History across time and the world, is a continual process of cohabitation, invasions, wars, foreign occupation, enslavement, liberation, development and regression. South Africa’s heritage includes these features too with successive periods of occupation by Holland and England as major aspects, Alongside this local movements and wars occurred with many other nations and groups of peoples also being part of our country’s history over hundreds of years. “Unity in diversity” remains a dream. .
The death of Britain’s Queen Elizabeth II on 8 September and the various ceremonies that followed, especially the funeral on Monday 19th, highlighted very important aspects of her life and her values. Aged 96 and after 70 years of rule, apart from being a queen, a ruler and “Defender of the Faith” as head of the Anglican Church, she was a mother, grandmother and great-grandmother to her immediate family. From many quarters the response to her passing was a clear sign that she was also mother to the nations under Britain’s rule, the Commonwealth – to which South Africa belongs – and beyond to the whole world. I heard well-known musical composer and impresario Andrew Lloyd Webber say, in a BBC interview, that he considers her the most extraordinary woman of our time. The amount of adulation experienced during the next week would bear that out. But what are some of the qualities that made her great? Faith, commitment, wisdom, diligence and service maybe?. She pledged to live a life of service already as a young woman preparing for her momentous task. It was mentioned in many tributes after her death. The Archbishop of Canterbury said, “In 1953 the queen began her coronation with silent prayer, just there at the high altar. Her allegiance to God was given before any person gave allegiance to her.” With world leaders among the 2,000 people gathered in the abbey, Archbishop Welby said: “People of loving service are rare in any walk of life. Leaders of loving service are still rarer. But in all cases those who serve will be loved and remembered when those who cling to power and privileges are long forgotten.”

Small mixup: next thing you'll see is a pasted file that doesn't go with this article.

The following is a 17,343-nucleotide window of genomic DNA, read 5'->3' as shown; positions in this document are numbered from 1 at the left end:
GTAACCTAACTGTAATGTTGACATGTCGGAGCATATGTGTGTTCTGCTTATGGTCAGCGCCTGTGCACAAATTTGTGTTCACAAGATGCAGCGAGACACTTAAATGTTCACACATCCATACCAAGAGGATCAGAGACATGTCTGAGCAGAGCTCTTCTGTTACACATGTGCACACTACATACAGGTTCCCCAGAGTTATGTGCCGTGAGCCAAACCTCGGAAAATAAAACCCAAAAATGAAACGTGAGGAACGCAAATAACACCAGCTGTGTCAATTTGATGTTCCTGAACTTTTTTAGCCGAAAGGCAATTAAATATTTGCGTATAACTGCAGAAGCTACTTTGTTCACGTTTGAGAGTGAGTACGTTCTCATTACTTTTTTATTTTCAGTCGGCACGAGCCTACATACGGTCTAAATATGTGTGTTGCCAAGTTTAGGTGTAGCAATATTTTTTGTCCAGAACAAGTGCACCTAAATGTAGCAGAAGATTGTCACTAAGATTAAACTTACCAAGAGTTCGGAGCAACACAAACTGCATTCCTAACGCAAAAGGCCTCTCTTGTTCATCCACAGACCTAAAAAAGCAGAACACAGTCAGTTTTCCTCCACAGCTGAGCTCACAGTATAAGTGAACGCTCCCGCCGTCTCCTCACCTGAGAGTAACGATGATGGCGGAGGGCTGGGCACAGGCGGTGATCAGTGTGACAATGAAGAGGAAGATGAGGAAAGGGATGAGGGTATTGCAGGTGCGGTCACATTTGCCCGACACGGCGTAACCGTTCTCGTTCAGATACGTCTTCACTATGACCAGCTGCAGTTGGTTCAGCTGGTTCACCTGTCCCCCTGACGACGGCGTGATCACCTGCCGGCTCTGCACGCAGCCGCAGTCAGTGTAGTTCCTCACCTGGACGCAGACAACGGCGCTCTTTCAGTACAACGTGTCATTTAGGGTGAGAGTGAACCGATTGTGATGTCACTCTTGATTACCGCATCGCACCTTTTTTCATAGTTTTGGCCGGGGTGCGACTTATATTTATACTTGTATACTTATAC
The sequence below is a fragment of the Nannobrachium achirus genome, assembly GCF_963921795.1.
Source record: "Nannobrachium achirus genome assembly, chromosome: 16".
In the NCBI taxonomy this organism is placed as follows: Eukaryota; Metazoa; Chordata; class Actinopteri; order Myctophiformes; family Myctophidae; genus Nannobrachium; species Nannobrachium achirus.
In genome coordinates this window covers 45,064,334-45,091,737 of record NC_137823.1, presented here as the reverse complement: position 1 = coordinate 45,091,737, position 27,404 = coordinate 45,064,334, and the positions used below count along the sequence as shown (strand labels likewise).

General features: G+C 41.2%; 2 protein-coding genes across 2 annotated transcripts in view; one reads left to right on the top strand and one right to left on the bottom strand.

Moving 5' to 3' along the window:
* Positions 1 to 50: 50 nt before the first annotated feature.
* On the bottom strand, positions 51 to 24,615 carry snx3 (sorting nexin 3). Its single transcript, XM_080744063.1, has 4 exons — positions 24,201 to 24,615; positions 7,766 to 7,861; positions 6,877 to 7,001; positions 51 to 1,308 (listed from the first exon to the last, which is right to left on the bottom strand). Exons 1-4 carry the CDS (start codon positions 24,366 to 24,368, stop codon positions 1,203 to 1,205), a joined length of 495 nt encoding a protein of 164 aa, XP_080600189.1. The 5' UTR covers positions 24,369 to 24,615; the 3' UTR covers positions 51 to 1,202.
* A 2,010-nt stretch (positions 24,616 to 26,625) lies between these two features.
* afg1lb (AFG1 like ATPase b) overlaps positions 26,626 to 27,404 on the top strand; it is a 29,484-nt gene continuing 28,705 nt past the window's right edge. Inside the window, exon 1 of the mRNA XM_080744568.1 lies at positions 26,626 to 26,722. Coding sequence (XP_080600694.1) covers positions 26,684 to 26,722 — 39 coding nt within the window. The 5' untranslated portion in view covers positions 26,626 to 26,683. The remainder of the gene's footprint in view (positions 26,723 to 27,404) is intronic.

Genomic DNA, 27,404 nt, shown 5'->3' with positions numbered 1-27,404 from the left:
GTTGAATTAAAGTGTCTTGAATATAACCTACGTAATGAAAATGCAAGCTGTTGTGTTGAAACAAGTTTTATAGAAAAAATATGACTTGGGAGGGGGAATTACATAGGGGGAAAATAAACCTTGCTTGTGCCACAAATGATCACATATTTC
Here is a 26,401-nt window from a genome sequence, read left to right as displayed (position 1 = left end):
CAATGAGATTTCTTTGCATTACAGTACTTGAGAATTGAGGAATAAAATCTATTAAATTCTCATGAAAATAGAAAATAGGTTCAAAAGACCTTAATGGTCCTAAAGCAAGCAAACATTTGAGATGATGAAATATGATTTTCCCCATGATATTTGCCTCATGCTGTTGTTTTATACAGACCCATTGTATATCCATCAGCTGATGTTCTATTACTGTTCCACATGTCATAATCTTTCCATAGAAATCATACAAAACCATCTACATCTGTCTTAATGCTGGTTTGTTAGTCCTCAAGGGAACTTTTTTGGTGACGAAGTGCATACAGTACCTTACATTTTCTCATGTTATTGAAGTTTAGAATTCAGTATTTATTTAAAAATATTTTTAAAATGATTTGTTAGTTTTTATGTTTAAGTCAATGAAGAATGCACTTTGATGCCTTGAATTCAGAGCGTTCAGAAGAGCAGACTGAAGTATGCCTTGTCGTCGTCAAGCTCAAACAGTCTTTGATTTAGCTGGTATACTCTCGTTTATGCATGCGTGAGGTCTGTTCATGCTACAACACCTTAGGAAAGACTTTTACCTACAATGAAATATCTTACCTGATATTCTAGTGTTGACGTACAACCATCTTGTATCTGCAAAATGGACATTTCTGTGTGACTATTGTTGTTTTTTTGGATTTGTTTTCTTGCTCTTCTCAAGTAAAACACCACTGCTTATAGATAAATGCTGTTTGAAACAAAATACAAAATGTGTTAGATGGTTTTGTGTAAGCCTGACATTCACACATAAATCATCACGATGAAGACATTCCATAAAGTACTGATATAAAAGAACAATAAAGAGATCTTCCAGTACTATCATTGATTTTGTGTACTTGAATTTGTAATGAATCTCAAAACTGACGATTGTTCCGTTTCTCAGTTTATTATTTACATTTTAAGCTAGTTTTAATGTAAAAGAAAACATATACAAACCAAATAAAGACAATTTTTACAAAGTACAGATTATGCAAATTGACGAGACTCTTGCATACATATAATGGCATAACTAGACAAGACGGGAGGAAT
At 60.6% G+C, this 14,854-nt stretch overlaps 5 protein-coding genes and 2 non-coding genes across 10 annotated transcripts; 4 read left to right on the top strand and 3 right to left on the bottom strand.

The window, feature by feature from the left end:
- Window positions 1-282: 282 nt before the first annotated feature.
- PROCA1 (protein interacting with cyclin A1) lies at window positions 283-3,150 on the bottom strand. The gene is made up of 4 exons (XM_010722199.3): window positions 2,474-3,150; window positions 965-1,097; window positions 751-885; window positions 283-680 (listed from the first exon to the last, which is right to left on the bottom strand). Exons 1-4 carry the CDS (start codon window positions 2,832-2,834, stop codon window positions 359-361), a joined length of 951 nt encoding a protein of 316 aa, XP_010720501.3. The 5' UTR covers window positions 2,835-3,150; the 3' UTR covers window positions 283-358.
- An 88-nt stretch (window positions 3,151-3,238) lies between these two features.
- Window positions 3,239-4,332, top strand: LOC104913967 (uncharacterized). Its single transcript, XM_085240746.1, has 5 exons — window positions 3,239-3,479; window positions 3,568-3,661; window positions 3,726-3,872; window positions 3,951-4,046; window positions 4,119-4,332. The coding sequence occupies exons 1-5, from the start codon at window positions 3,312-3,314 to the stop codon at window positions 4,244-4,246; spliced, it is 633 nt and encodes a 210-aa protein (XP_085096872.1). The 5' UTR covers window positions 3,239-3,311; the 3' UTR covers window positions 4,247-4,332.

But contrary voices were heard too. Some professed non-interest, while we have heard the criticism of some South Africans, describing a legacy of abusive colonialism and racism. Some other countries have similarly been negative about the historical realities of colonialism and its still negative ongoing effects of poverty and underdevelopment. World powers are currently being taken to task for this, as is necessary, but complex. The historical term empire did not feature in the official coverage but the term commonwealth was very prominent and featured strongly in her own 70 year reign. Membership of the commonwealth is voluntary and most, although not all, members are countries that were previously colonized and ruled by Britain. Daily Maverick reports that Antony Phillipson the High Commissioner to South Africa was responding to the debate Queen Elizabeth’s death has provoked about her legacy in South Africa, as in other former colonies, about Britain’s colonial past. He said “We can’t change history, but I think we can recognise how it impacts on the future and how people react to it. And that’s the context in which we are building those partnerships for the future. The king (Charles III) has said he believed the Commonwealth, founded on common values such as democracy, was an important forum for engagement by its members.”
One’s heritage, individual persons and country, is the set of qualities, values, traditions and beliefs along with language that are passed on and inherited from previous generations. Not all are necessarily positive. Some qualities do become part of an inherited psyche. However there is the danger of stereotyping, expecting groups to have particular qualities e.g. the British stiff upper lip or a Zulu tendency to be domineering. In our present post-modern age and global village defined group categories may lose relevance while environmental awareness must grow universally.
Religion is part of heritage and has been part of colonization too, and so is also tarred with the same brush as nations. However there too an awareness of historical injustice and negative actions exists and inculturation includes recognizing and valuing traditional beliefs and practices.
Faith, beliefs, practices and traditions do differ within and between religions. Christianity remains the dominant belief system in South Africa with some main-line churches as well as 100s of smaller different expressions. Other faiths exist in smaller numbers. One’s heritage for believers should include a belief in God and desire to follow God’s law of love, as well as values of honesty, integrity, generosity and care for others. The reality is that crime is rife in our country. Our national weaknesses, as crimes against other people, women, children and men, against property and the earth, should be excised and no longer be part of the heritage we pass on to those who come after us.
The British royal family popularly followed by many South Africans, and so much in the news lately have had to live their lives in the glare of spotlights and like any family have had their challenges. Nevertheless the tributes paid to the late Queen Elizabeth about her personal qualities testify to a heritage and faith that will continue to challenge many others in time to come. And as we South Africans celebrate HERITAGE DAY this week we can consider whether to braai, march or pray. TR FAMILY MATTERS WEEKLY 21 SEPTEMBER 2022